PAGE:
Iowa Poll: Romney Still on Top, Leads Bush by 7

Posted: Jan 13, 2015 3:30 PM
Iowa Poll: Romney Still on Top, Leads Bush by 7

The 2016 presidential election is still light years away. Nevertheless, former GOP presidential nominee and perhaps soon-to-be 2016 hopeful Mitt Romney clears the presumed GOP field in Iowa, according to a freshly-released Townhall/Gravis poll.

Here are the results:

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Neil W. McCabe reports on the findings:

The 2012 Republican nominee for president holds a leads a broad field of GOP potential contenders in the Townhall/Gravis poll conducted Jan. 5-7 among 404 registered Republican voters queried.

Former Massachusetts governor W. Mitt Romney has never left the hearts and minds of Republican voters and he will hold the dominant position in the race for the 2016 presidential nomination until the other candidates spin up their own campaigns, said Doug Kaplan, the managing partner of Gravis Marketing, a Florida-based pollster and call center that executed the poll. The poll carries an error rate of 3 percent.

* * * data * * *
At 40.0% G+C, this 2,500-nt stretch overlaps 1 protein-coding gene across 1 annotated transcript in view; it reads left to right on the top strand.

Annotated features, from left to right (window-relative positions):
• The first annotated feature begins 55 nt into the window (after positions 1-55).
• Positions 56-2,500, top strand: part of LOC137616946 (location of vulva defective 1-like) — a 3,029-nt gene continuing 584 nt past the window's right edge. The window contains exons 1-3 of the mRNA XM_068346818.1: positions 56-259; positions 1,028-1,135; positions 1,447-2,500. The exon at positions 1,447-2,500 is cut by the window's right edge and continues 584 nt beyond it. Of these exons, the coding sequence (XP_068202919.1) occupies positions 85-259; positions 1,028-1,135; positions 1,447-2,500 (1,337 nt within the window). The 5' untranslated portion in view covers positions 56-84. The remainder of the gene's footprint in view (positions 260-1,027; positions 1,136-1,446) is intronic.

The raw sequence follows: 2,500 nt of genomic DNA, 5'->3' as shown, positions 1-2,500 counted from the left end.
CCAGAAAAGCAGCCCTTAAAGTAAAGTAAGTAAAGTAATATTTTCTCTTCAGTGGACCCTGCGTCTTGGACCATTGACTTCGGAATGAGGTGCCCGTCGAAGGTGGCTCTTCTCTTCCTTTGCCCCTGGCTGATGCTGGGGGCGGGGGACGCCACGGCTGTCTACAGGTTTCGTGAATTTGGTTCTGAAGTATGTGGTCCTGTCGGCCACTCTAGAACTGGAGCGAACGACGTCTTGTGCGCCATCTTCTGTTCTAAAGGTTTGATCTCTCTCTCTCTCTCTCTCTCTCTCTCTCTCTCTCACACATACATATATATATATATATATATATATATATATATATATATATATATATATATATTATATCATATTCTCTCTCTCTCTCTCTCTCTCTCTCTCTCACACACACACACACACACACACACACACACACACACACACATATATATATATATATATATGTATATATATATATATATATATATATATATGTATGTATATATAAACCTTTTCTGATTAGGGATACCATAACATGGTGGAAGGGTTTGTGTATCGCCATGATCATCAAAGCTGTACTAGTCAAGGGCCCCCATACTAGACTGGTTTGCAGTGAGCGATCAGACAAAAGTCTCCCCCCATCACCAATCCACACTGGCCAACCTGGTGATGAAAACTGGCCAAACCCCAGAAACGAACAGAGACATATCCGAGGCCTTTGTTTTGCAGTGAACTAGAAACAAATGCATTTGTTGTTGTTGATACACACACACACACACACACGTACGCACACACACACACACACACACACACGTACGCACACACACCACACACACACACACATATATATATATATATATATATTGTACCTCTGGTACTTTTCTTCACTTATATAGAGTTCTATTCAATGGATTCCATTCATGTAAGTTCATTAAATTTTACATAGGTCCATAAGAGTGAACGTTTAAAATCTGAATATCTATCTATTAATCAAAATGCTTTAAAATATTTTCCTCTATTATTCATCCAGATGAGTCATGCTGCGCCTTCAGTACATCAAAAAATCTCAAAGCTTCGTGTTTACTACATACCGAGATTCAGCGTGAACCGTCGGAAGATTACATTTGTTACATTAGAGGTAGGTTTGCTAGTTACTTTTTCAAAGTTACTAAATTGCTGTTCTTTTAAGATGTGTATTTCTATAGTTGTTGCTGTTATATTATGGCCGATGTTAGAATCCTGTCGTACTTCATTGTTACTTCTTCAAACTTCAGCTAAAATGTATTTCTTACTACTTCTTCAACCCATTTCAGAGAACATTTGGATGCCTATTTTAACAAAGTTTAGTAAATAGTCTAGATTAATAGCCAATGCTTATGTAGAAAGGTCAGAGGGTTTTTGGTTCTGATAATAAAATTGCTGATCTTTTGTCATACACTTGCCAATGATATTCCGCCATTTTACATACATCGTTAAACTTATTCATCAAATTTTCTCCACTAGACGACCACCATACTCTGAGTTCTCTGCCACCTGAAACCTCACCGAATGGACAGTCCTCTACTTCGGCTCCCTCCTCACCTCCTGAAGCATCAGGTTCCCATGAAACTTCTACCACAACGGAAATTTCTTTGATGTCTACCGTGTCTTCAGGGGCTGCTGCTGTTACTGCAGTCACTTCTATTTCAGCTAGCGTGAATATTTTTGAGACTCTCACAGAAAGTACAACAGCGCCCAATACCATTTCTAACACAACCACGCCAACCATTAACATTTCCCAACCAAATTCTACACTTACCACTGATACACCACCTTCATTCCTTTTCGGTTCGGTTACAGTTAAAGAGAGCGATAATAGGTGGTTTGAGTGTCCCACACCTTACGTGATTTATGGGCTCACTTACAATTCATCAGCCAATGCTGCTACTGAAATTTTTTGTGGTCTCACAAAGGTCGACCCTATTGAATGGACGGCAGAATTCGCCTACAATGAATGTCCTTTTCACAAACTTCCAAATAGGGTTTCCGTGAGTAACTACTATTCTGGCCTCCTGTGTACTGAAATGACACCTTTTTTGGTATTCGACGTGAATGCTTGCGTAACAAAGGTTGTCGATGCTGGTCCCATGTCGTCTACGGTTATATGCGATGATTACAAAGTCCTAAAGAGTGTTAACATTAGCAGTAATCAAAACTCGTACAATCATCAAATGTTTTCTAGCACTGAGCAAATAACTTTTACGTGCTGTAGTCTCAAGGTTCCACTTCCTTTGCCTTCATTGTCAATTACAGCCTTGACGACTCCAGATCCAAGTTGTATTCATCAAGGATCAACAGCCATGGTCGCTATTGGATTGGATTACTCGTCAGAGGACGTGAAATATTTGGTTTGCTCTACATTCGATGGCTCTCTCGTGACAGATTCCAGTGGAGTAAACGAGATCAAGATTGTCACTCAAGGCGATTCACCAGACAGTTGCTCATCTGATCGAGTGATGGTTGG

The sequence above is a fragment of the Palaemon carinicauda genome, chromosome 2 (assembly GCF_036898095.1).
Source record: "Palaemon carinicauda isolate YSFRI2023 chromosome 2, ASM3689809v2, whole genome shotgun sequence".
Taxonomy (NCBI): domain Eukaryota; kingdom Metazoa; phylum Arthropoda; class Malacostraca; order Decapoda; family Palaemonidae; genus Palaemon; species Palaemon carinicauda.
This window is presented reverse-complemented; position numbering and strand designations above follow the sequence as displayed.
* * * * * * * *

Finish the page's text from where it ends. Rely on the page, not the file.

“Romney’s name recognition and the loyalty Republicans have for their last nominee give him a opportunity that no one else has,” Kaplan said. “The question is whether he will use or let the chance pass to others.”

Quite frankly, it doesn’t appear Romney is going to “let the chance pass to others.” He’s made it abundantly clear through surrogates and donors that he has his eye on the prize and is probably going for it. This has been received as a veritable bombshell in Republican circles, setting up a high-profile race between two titans of the establishment: Mitt Romney himself and Jeb Bush.

Not incidentally, both candidates cleared the field of candidates in this new poll -- albeit 18 percent of respondents remain undecided. Clearly, however, Romney still benefits immensely from his huge name recognition and quasi-primary win in Iowa three years ago. As the Washington Post points out, he's the early favorite, for now, if he's all-in almost by default.

Still, his front-runner status, if he does put his name forward, is hardly etched in stone. With other competitive candidates eyeing the job he covets above all others, he's going to have to earn the nomination as he once did -- a task way easier said than done.